Earlier this year, New Hampshire lawmakers voted to place two constitutional amendments on the Nov. 6 ballot. Voters must approve the proposed amendments by a 2/3 vote in order for them to pass.

Question No. 1 — Explicitly forbids the Legislature from imposing any new taxes or fees on personal income.

Are you in favor of amending Part 2, Article 5-b of the New Hampshire Constitution by adding Article 5-c?:

Notwithstanding any general or special provision of this constitution, the general court shall not have the power or authority to impose and levy any assessment, rate, or tax upon income earned by any natural person; however, nothing in this Article shall be construed to prohibit any tax in effect January 1, 2012, or adjustment to the rate of such a tax.

A YES vote means you approve amending the state constitution to forbid an income tax.

A NO vote means you reject the proposed amendment.


According to the New Hampshire Department of Revenue, New Hampshire “does not have a general sales tax or an income tax on an individual’s reported W-2 wages.”

New Hampshire is the only state in the Northeast that does not tax personal income. Other states that do not levy an income tax on residents are Alaska, Florida, Nevada, South Dakota, Tennessee, Texas, Washington and Wyoming.

The New Hampshire House of Representatives voted 257-101 to refer the amendment to the ballot on Jan. 18, 2012. The measure was passed by the New Hampshire State Senate by a 19-4 vote.

What supporters say:

The lack of both an income tax and a sales tax gives New Hampshire a competitive advantage over other states that impose such taxes to fund government services. The amendment would enshrine the “New Hampshire Advantage” in the state’s constitution and ensure that future legislatures do not impose an income tax in response to short-term economic needs or political whims.

What opponents say:

The measure would tie the hands of future policymakers, who would be required to pass another constitutional amendment before levying an income tax to increase revenue. New Hampshire already relies heavily on property taxes to fund government services. Prohibiting a tax on personal income could lead to higher property taxes, as well as increases in other state and local taxes that have a greater impact lower-income residents.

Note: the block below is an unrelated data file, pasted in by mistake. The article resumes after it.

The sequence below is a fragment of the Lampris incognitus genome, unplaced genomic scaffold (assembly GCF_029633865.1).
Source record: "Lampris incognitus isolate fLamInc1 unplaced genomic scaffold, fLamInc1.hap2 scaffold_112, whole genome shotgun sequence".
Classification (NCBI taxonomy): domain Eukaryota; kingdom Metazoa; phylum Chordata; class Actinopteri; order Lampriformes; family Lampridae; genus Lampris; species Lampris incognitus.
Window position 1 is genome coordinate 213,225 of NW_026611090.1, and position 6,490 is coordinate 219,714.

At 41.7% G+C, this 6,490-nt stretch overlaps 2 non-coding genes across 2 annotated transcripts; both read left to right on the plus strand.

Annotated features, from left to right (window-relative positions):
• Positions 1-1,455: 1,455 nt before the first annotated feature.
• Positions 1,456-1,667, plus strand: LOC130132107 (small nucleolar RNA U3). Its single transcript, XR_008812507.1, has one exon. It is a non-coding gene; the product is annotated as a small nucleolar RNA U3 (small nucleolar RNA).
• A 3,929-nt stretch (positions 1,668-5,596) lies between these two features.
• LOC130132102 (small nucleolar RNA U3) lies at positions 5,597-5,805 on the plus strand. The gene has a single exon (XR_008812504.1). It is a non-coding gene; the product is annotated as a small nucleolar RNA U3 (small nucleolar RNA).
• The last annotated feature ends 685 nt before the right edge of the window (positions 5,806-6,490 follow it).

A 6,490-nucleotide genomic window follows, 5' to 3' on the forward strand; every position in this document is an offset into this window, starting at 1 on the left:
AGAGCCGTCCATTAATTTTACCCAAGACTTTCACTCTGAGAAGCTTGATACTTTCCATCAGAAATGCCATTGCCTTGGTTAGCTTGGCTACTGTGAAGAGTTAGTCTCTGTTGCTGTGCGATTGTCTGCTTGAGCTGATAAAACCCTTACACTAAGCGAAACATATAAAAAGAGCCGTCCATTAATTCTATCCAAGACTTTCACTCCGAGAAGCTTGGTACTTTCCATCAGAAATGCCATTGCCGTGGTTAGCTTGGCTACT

Question No. 2 Gives lawmakers “concurrent power” with the Chief Justice of the New Hampshire Supreme Court to regulate the administration of the courts.

Are you in favor of amending Part 2, Article 73-a of the New Hampshire Constitution?:

The chief justice of the supreme court shall be the administrative head of all the courts. The chief justice shall, with the concurrence of a majority of the supreme court justices, make rules governing the administration of all courts in the state and the practice and procedure to be followed in all such courts. The rules so promulgated shall have the force and effect of law. The legislature shall have a concurrent power to regulate the same matters by statute. In the event of a conflict between a statute and a court rule, the statute, if not otherwise contrary to this constitution, shall prevail over the rule.

A YES vote means you approve giving legislators “concurrent” power” with the Chief Justice to make rules governing New Hampshire courts.

A NO vote means you reject the proposed amendment.


Part 2, article 73-a of the New Hampshire constitution, which authorizes the Supreme Court to “make rules governing the administration of all courts in the state and practice and procedure to be followed in all such courts,” dates back to 1978.

Constitutional amendments to give legislators a greater role in rule-making in the courts have been rejected by voters twice — in 2002 and 2004. Lawmakers tried in 2001, as well, but failed to gather enough votes to place the amendment on the ballot.

The New Hampshire House of Representatives passed the current proposed amendment by a 242-96 vote; the senate subsequently approved it, 19-5.

What supporters say:

The 1978 amendment that removed the legislatures policy-making authority over the courts was an overreach. For most of New Hampshire’s history, the people, as well as the legislative and judicial branches of government, have recognized that lawmakers have a legitimate role in determining how the state’s courts should be administered.

The amendment would not give the legislature authority to interfere with judicial decisions or dictate how judges should rule, but would restore public oversight of practices and procedures that have public-policy implications.

What opponents say:

A political branch of government, the General Court, would be permitted to impose its will on another, an independent judiciary, in violation of the separation of powers, a fundamental principle of constitutional democracy.

Part 1, Article 37 of the New Hampshire Constitution states that the three branches of state government “ought to be kept as separate from, and independent of, each other, as the nature of a free government will admit….”

According to the National Center for State Courts, no other state gives the legislature constitutional authority to determine administration of the courts.


The General Court also approved placing the following question on the ballot:

Shall there be a convention to amend or revise the constitution?

Part 2, Article 100 of the New Hampshire Constitution calls for voters to weigh in every 10 years on whether to have a convention. A majority of voters is required to convene a convention.

A YES vote would means you approve creating a convention to revise or amend the state constitution.

A NO vote means you reject the creation of a constitutional convention.


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